Opened for traffic in 1869, the Suez Canal is the oldest human-made canal in the world in a place, which has been at the centre of global trade for millennia. The idea of linking the River Nile with the Red Sea goes back as far as the 19th century B.C.
Currently, the Suez Canal is one of the busiest and most important locations for shipping with almost 7,5% of world trade going through. Under international treaty, it can be used “in time of war as in time of peace, by every ship of commerce or of war, without distinction of flag.” The company of Maersk Line is a regular visitor, currently sending an average of 27 container vessels through Suez every week.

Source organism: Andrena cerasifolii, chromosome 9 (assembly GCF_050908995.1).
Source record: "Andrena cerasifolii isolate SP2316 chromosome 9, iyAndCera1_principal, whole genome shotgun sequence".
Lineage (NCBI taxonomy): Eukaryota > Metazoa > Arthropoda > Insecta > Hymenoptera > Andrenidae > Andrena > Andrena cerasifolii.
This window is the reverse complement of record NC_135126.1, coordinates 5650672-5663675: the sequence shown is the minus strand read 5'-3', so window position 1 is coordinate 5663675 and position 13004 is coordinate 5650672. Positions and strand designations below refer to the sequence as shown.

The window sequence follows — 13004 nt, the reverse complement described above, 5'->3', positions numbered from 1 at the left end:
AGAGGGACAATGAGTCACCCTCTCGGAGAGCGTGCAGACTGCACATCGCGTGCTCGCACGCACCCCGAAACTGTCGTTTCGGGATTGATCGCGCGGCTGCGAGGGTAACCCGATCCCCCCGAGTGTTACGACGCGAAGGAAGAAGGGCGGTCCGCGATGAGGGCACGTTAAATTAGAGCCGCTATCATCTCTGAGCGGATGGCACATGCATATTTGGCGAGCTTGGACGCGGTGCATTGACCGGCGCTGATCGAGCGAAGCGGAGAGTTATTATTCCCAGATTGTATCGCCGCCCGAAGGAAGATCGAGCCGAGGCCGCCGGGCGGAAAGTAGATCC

The Suez Canal is too narrow for vessels to pass each other, so all vessels enter through convoys on schedule. There is 1 northbound and 2 southbound sailings every day, with the southbound convoys anchoring in by-passes to let the northbound vessels pass. It usually takes around twelve and sixteen hours for a vessel to go through the Suez Canal.
The northbound convoy starts at 06:00 a.m. local time. The world's largest ship Mærsk Mc-Kinney Møller was boarded by the pilot at 04:45 a.m., entered the Suez Canal in its reserved space. The Suez Canal Authority (SCA) Chairman and SCA officials also joined the ship to celebrate the occasion.
“We all received a cake from the SCA Chairman that we had on the bridge after lunch,” wrote the captains on their blog at maersklinesocial.com. “A very good cake indeed.”
The world's biggest ship Mærsk Mc-Kinney Møller is scheduled to reach the port of Rotterdam on 16th of August, 2013.